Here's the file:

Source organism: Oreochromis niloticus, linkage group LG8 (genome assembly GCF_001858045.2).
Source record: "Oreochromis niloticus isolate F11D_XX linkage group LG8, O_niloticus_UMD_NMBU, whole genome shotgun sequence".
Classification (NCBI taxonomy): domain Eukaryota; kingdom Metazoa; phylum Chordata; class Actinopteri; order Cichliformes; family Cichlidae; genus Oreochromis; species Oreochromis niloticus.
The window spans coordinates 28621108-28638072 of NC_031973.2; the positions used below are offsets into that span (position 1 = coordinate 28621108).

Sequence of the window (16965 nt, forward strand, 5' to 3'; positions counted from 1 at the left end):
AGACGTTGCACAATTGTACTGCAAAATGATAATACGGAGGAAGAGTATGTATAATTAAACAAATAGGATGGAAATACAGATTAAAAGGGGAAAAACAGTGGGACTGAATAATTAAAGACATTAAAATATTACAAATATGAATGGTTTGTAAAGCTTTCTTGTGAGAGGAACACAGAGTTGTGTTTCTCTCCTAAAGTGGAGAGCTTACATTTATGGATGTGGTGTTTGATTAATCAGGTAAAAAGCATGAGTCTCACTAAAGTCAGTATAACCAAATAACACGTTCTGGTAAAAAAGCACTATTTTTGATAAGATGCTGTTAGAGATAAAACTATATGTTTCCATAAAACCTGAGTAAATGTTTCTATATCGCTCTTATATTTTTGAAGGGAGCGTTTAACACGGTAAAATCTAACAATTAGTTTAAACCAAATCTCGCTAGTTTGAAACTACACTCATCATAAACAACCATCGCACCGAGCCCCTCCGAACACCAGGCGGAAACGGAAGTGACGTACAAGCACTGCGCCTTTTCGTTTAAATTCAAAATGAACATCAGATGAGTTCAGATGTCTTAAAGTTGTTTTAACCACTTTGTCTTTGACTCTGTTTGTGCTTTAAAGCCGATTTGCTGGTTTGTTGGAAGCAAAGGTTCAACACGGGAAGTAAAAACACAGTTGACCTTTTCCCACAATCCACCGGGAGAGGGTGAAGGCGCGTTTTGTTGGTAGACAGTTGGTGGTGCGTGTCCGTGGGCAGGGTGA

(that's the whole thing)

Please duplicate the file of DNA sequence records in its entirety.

Source organism: Oreochromis niloticus, linkage group LG8 (genome assembly GCF_001858045.2).
Source record: "Oreochromis niloticus isolate F11D_XX linkage group LG8, O_niloticus_UMD_NMBU, whole genome shotgun sequence".
Classification (NCBI taxonomy): domain Eukaryota; kingdom Metazoa; phylum Chordata; class Actinopteri; order Cichliformes; family Cichlidae; genus Oreochromis; species Oreochromis niloticus.
The window spans coordinates 28621108-28638072 of NC_031973.2; the positions used below are offsets into that span (position 1 = coordinate 28621108).

Sequence of the window (16965 nt, forward strand, 5' to 3'; positions counted from 1 at the left end):
AGACGTTGCACAATTGTACTGCAAAATGATAATACGGAGGAAGAGTATGTATAATTAAACAAATAGGATGGAAATACAGATTAAAAGGGGAAAAACAGTGGGACTGAATAATTAAAGACATTAAAATATTACAAATATGAATGGTTTGTAAAGCTTTCTTGTGAGAGGAACACAGAGTTGTGTTTCTCTCCTAAAGTGGAGAGCTTACATTTATGGATGTGGTGTTTGATTAATCAGGTAAAAAGCATGAGTCTCACTAAAGTCAGTATAACCAAATAACACGTTCTGGTAAAAAAGCACTATTTTTGATAAGATGCTGTTAGAGATAAAACTATATGTTTCCATAAAACCTGAGTAAATGTTTCTATATCGCTCTTATATTTTTGAAGGGAGCGTTTAACACGGTAAAATCTAACAATTAGTTTAAACCAAATCTCGCTAGTTTGAAACTACACTCATCATAAACAACCATCGCACCGAGCCCCTCCGAACACCAGGCGGAAACGGAAGTGACGTACAAGCACTGCGCCTTTTCGTTTAAATTCAAAATGAACATCAGATGAGTTCAGATGTCTTAAAGTTGTTTTAACCACTTTGTCTTTGACTCTGTTTGTGCTTTAAAGCCGATTTGCTGGTTTGTTGGAAGCAAAGGTTCAACACGGGAAGTAAAAACACAGTTGACCTTTTCCCACAATCCACCGGGAGAGGGTGAAGGCGCGTTTTGTTGGTAGACAGTTGGTGGTGCGTGTCCGTGGGCAGGGTGA